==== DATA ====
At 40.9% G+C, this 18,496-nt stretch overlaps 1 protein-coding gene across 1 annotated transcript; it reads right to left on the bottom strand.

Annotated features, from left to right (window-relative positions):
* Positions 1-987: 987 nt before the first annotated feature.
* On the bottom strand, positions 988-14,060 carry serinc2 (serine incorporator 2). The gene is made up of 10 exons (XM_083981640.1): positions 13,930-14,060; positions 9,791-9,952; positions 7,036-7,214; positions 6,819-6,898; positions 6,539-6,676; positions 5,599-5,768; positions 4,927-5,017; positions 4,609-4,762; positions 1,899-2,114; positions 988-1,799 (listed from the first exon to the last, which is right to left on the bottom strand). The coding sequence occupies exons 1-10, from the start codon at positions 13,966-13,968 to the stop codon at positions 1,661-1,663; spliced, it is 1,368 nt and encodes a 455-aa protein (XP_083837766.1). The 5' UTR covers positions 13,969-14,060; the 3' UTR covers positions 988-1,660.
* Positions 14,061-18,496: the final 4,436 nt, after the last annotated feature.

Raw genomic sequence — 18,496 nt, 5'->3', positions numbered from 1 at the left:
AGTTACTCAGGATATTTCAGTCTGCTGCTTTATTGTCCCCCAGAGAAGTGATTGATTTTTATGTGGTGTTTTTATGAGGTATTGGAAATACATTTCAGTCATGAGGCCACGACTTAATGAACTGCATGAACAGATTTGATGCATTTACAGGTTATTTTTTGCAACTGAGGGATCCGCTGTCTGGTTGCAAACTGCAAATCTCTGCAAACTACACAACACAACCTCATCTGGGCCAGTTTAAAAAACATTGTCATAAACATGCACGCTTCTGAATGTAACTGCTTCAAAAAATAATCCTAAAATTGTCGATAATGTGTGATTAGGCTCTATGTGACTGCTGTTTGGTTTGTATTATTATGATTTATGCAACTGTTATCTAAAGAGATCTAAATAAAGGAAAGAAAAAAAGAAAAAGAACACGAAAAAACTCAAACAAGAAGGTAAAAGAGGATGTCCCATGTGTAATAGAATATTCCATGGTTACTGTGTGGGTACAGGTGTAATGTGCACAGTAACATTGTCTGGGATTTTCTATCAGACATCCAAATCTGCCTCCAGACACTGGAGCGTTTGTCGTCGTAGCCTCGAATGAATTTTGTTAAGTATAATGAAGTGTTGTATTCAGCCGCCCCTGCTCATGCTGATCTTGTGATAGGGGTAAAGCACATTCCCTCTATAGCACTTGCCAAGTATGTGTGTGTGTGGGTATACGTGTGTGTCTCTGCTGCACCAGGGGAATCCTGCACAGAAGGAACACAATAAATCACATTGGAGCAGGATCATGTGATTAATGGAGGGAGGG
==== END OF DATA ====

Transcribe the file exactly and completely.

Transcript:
At 40.9% G+C, this 18,496-nt stretch overlaps 1 protein-coding gene across 1 annotated transcript; it reads right to left on the bottom strand.

Annotated features, from left to right (window-relative positions):
* Positions 1-987: 987 nt before the first annotated feature.
* On the bottom strand, positions 988-14,060 carry serinc2 (serine incorporator 2). The gene is made up of 10 exons (XM_083981640.1): positions 13,930-14,060; positions 9,791-9,952; positions 7,036-7,214; positions 6,819-6,898; positions 6,539-6,676; positions 5,599-5,768; positions 4,927-5,017; positions 4,609-4,762; positions 1,899-2,114; positions 988-1,799 (listed from the first exon to the last, which is right to left on the bottom strand). The coding sequence occupies exons 1-10, from the start codon at positions 13,966-13,968 to the stop codon at positions 1,661-1,663; spliced, it is 1,368 nt and encodes a 455-aa protein (XP_083837766.1). The 5' UTR covers positions 13,969-14,060; the 3' UTR covers positions 988-1,660.
* Positions 14,061-18,496: the final 4,436 nt, after the last annotated feature.

Raw genomic sequence — 18,496 nt, 5'->3', positions numbered from 1 at the left:
AGTTACTCAGGATATTTCAGTCTGCTGCTTTATTGTCCCCCAGAGAAGTGATTGATTTTTATGTGGTGTTTTTATGAGGTATTGGAAATACATTTCAGTCATGAGGCCACGACTTAATGAACTGCATGAACAGATTTGATGCATTTACAGGTTATTTTTTGCAACTGAGGGATCCGCTGTCTGGTTGCAAACTGCAAATCTCTGCAAACTACACAACACAACCTCATCTGGGCCAGTTTAAAAAACATTGTCATAAACATGCACGCTTCTGAATGTAACTGCTTCAAAAAATAATCCTAAAATTGTCGATAATGTGTGATTAGGCTCTATGTGACTGCTGTTTGGTTTGTATTATTATGATTTATGCAACTGTTATCTAAAGAGATCTAAATAAAGGAAAGAAAAAAAGAAAAAGAACACGAAAAAACTCAAACAAGAAGGTAAAAGAGGATGTCCCATGTGTAATAGAATATTCCATGGTTACTGTGTGGGTACAGGTGTAATGTGCACAGTAACATTGTCTGGGATTTTCTATCAGACATCCAAATCTGCCTCCAGACACTGGAGCGTTTGTCGTCGTAGCCTCGAATGAATTTTGTTAAGTATAATGAAGTGTTGTATTCAGCCGCCCCTGCTCATGCTGATCTTGTGATAGGGGTAAAGCACATTCCCTCTATAGCACTTGCCAAGTATGTGTGTGTGTGGGTATACGTGTGTGTCTCTGCTGCACCAGGGGAATCCTGCACAGAAGGAACACAATAAATCACATTGGAGCAGGATCATGTGATTAATGGAGGGAGGG